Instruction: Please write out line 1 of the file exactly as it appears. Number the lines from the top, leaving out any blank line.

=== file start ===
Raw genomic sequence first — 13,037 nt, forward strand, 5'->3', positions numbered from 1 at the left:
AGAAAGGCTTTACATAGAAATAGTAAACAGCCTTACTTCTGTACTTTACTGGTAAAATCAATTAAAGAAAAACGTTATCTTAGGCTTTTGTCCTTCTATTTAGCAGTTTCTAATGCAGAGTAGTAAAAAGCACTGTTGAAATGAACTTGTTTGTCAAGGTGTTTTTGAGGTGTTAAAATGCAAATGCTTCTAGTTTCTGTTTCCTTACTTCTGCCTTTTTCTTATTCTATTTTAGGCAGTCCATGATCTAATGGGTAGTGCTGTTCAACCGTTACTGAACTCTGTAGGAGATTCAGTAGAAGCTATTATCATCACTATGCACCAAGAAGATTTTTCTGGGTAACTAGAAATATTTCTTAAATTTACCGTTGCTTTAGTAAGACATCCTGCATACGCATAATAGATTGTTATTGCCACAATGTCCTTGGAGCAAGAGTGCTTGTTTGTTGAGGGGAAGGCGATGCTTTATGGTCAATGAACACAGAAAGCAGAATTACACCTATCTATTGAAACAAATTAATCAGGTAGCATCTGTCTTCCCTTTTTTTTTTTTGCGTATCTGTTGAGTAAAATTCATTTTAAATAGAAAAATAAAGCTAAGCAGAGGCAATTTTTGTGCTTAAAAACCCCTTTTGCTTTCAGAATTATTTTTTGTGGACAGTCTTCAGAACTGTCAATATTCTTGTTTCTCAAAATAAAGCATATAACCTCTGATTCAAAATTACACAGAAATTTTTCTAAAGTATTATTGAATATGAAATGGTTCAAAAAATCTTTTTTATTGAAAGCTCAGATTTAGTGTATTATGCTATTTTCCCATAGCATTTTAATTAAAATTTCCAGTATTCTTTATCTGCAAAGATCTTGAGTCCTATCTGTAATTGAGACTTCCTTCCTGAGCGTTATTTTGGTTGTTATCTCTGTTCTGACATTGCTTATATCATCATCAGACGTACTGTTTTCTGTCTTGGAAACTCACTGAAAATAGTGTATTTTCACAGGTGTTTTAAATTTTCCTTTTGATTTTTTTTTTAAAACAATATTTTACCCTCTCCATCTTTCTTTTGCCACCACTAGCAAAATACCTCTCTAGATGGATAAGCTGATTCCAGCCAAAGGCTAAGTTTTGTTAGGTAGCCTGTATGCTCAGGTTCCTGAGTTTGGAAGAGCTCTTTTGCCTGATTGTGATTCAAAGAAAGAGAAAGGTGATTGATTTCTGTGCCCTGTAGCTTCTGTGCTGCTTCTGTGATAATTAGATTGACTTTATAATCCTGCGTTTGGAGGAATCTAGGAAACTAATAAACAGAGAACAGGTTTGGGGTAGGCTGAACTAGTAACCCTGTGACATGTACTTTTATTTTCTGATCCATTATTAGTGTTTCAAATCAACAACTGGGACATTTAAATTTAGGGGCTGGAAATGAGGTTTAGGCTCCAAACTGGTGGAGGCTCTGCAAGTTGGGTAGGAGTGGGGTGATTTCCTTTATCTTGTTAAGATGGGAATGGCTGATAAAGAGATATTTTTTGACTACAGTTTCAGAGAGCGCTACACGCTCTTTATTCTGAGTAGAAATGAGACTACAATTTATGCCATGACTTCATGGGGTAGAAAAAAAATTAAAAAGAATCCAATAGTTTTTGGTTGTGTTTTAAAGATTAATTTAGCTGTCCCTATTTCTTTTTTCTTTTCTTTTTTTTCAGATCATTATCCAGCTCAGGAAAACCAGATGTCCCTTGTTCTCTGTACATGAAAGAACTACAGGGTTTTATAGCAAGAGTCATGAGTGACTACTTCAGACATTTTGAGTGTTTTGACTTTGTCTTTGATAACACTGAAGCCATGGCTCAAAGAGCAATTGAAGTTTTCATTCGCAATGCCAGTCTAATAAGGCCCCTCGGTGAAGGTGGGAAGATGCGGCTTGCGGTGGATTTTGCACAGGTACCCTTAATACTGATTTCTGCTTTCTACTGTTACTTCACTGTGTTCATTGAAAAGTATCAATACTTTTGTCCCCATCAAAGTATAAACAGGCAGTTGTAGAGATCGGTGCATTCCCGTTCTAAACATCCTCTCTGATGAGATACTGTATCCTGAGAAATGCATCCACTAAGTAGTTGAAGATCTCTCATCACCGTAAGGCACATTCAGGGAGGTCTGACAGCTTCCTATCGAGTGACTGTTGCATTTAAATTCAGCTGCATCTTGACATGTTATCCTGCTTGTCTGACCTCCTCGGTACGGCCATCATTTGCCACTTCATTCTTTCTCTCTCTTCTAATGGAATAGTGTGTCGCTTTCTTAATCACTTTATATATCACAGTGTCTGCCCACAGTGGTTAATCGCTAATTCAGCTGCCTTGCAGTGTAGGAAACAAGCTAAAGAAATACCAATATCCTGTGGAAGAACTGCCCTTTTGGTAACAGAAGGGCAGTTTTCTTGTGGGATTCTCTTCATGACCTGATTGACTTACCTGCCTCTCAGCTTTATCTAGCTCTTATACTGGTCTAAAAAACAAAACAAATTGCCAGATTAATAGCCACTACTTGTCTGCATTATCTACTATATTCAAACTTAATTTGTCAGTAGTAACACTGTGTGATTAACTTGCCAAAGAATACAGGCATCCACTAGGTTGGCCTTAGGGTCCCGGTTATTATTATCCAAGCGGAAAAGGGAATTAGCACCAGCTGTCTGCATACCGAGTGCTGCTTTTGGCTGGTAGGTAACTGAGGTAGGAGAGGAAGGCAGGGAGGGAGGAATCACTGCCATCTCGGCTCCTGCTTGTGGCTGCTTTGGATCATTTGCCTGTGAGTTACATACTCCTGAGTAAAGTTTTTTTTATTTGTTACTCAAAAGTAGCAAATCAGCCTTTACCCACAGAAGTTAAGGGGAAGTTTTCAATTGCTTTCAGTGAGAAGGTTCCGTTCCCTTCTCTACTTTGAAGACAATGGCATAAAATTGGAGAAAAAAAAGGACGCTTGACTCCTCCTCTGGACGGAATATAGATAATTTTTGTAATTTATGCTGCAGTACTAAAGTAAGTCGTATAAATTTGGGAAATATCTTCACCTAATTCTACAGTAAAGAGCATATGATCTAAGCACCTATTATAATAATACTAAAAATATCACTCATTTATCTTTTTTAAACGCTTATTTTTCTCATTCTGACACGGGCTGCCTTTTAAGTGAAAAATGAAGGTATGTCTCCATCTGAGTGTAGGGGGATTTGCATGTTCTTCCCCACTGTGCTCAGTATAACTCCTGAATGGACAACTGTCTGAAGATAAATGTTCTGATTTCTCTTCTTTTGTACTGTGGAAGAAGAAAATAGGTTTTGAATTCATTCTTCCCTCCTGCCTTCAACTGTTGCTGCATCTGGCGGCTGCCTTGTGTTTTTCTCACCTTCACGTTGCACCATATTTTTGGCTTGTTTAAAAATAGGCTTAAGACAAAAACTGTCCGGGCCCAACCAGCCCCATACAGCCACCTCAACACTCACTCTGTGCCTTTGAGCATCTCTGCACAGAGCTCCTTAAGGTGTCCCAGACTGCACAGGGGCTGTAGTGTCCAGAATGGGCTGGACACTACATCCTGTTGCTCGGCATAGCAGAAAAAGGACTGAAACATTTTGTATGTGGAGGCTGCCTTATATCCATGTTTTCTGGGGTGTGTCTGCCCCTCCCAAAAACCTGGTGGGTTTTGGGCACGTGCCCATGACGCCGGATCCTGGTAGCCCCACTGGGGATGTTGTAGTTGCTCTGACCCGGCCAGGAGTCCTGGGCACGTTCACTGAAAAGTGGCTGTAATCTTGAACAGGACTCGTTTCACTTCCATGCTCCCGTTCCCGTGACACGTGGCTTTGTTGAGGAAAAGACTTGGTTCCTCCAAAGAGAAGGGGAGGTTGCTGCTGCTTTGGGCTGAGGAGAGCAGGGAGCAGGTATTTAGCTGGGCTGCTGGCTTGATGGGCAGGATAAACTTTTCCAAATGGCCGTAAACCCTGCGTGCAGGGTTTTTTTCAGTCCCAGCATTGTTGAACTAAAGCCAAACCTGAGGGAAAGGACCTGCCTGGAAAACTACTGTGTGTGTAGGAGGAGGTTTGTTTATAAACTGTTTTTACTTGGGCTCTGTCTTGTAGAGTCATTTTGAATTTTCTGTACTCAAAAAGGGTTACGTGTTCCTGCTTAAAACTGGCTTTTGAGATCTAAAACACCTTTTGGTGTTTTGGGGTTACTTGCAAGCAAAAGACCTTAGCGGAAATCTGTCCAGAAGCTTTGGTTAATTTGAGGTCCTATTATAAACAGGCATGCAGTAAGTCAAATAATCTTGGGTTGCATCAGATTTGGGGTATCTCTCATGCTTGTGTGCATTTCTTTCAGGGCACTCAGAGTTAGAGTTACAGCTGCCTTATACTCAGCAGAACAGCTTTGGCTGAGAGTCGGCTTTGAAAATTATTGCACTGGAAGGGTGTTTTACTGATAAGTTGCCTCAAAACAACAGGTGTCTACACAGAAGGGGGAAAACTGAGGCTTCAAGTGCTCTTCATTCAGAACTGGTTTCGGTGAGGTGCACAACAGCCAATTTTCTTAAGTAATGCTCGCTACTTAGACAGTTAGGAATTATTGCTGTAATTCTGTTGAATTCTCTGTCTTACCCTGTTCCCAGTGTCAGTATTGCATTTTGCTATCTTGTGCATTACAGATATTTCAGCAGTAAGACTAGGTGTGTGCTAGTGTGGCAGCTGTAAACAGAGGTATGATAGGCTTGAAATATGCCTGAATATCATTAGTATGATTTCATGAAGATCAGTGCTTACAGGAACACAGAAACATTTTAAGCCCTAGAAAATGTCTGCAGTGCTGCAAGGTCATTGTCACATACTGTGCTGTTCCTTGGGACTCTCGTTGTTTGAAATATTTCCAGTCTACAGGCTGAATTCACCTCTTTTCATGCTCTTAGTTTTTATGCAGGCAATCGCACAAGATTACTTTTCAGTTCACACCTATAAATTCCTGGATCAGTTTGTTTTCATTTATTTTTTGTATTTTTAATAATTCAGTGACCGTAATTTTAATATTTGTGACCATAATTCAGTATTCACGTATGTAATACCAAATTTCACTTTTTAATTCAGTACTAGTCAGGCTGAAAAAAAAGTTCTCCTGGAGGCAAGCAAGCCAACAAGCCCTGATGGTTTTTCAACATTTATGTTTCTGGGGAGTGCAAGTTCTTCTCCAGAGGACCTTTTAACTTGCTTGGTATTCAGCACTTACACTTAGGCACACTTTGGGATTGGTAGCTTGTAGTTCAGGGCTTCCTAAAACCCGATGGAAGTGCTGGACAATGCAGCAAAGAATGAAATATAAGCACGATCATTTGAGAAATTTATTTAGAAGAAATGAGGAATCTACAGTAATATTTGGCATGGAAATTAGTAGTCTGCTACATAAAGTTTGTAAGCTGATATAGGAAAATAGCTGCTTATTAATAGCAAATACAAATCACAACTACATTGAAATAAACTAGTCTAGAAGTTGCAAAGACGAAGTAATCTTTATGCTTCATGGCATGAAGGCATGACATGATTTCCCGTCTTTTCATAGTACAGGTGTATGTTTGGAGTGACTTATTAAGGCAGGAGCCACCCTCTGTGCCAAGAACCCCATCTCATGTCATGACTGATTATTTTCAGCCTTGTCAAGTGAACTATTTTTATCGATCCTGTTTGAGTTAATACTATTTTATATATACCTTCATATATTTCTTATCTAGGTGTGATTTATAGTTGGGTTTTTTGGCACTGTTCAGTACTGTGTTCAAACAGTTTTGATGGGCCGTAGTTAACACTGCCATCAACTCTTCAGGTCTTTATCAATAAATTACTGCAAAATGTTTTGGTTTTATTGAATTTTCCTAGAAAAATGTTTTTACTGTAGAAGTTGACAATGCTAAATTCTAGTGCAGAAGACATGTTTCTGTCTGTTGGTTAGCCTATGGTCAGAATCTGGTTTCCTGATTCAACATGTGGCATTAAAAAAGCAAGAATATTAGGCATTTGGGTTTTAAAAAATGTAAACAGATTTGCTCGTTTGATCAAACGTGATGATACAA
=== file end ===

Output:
Raw genomic sequence first — 13,037 nt, forward strand, 5'->3', positions numbered from 1 at the left: